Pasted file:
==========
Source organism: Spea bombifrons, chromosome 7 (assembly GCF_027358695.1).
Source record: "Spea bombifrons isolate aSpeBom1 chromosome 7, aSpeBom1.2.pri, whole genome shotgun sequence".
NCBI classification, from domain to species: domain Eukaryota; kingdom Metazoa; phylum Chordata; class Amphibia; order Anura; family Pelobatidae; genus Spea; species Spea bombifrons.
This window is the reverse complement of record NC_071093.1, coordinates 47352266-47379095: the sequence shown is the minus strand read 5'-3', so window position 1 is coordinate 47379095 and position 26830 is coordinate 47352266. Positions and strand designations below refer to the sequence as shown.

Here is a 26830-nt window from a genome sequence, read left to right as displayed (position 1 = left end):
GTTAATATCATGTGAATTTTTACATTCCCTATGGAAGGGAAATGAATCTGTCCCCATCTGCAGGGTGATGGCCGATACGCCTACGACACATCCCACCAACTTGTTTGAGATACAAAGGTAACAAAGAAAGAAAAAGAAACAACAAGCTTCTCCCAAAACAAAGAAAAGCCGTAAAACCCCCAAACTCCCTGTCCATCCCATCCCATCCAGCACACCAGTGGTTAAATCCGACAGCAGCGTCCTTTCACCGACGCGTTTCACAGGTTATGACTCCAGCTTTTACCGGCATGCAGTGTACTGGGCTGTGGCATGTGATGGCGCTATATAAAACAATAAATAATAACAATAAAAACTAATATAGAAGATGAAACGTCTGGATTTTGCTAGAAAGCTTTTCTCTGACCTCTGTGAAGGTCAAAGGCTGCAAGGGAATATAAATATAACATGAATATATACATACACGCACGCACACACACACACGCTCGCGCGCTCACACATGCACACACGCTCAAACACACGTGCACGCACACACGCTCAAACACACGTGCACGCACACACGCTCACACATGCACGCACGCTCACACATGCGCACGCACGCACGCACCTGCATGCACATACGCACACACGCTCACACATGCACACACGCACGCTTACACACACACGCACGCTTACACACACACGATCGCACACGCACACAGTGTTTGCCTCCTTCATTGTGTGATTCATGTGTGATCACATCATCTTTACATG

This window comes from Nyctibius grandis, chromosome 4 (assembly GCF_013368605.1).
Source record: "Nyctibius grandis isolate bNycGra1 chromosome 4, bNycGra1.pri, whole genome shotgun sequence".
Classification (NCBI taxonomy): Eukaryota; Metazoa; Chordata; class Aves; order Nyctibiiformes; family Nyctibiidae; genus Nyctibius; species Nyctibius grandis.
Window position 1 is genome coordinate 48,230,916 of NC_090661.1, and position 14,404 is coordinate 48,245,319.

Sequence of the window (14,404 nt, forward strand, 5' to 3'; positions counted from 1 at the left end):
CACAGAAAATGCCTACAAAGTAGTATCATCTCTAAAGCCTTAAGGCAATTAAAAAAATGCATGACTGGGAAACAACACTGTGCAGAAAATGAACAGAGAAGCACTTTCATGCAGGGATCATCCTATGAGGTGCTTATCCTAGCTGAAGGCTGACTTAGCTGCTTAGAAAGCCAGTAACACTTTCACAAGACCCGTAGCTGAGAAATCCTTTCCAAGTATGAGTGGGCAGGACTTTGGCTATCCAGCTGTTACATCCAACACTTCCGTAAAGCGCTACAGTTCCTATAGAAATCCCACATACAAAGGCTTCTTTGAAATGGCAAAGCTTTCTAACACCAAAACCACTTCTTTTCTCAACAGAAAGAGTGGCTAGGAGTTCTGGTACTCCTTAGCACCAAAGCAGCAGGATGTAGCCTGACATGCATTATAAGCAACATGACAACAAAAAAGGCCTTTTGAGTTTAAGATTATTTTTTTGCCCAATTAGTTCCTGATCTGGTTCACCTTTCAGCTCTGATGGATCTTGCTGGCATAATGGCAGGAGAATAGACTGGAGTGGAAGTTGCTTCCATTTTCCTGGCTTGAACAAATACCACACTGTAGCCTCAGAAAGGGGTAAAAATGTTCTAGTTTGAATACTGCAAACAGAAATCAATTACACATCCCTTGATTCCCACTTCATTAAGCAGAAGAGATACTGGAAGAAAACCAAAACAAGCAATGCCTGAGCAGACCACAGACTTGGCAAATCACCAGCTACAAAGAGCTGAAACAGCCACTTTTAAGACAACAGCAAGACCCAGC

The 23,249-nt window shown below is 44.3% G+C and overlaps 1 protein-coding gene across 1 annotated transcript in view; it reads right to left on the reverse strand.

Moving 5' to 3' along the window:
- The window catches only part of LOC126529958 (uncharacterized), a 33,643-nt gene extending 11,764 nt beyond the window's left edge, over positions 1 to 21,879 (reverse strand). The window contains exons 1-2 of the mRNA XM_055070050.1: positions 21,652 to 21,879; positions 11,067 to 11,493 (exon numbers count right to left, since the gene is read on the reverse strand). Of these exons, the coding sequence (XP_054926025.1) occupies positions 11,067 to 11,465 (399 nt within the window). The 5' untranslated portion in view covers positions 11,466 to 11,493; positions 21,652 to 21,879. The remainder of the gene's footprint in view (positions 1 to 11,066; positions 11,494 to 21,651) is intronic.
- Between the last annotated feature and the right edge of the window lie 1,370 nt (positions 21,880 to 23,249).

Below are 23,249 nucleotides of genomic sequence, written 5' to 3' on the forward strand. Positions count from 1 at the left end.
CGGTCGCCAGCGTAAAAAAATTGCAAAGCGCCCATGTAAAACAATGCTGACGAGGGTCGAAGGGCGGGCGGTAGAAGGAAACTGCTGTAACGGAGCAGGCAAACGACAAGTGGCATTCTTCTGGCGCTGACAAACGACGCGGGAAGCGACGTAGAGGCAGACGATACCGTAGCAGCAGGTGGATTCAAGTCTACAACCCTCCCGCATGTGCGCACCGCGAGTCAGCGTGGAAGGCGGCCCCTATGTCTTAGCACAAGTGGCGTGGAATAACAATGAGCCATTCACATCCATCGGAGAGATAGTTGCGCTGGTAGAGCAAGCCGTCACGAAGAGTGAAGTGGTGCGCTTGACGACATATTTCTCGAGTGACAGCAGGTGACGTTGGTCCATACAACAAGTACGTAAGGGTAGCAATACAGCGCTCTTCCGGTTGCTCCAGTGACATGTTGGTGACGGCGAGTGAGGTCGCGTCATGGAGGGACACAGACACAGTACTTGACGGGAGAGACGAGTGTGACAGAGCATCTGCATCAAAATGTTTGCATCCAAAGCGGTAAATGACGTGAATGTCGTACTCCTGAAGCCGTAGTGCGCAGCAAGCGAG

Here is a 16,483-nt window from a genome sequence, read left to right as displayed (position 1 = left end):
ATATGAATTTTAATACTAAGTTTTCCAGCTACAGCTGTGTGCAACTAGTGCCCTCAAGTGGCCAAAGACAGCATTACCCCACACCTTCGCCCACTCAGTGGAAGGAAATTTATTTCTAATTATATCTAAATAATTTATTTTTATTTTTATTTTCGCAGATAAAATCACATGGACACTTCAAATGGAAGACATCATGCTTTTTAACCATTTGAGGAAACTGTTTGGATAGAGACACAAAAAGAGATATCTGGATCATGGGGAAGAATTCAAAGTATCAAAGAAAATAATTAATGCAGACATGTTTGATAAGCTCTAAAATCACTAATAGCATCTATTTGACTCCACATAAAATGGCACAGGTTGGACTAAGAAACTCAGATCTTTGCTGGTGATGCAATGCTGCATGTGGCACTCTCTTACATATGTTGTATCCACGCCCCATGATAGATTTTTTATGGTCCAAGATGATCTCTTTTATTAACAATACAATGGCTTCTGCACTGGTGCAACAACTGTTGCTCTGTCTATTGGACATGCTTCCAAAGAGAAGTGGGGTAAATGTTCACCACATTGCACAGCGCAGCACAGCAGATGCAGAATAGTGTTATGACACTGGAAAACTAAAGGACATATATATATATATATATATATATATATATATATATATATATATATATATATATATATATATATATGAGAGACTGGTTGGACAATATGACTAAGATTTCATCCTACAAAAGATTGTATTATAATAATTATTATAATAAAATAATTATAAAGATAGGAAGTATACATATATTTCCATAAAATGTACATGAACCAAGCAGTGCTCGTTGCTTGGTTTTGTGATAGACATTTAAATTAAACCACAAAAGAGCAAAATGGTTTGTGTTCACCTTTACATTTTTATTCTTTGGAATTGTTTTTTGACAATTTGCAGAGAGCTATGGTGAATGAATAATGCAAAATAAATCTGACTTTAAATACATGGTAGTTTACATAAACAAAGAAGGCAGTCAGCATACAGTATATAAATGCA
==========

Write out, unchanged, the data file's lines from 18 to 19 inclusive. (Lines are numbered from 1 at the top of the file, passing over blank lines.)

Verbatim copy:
CGGTCGCCAGCGTAAAAAAATTGCAAAGCGCCCATGTAAAACAATGCTGACGAGGGTCGAAGGGCGGGCGGTAGAAGGAAACTGCTGTAACGGAGCAGGCAAACGACAAGTGGCATTCTTCTGGCGCTGACAAACGACGCGGGAAGCGACGTAGAGGCAGACGATACCGTAGCAGCAGGTGGATTCAAGTCTACAACCCTCCCGCATGTGCGCACCGCGAGTCAGCGTGGAAGGCGGCCCCTATGTCTTAGCACAAGTGGCGTGGAATAACAATGAGCCATTCACATCCATCGGAGAGATAGTTGCGCTGGTAGAGCAAGCCGTCACGAAGAGTGAAGTGGTGCGCTTGACGACATATTTCTCGAGTGACAGCAGGTGACGTTGGTCCATACAACAAGTACGTAAGGGTAGCAATACAGCGCTCTTCCGGTTGCTCCAGTGACATGTTGGTGACGGCGAGTGAGGTCGCGTCATGGAGGGACACAGACACAGTACTTGACGGGAGAGACGAGTGTGACAGAGCATCTGCATCAAAATGTTTGCATCCAAAGCGGTAAATGACGTGAATGTCGTACTCCTGAAGCCGTAGTGCGCAGCAAGCGAG

Here is a 16,483-nt window from a genome sequence, read left to right as displayed (position 1 = left end):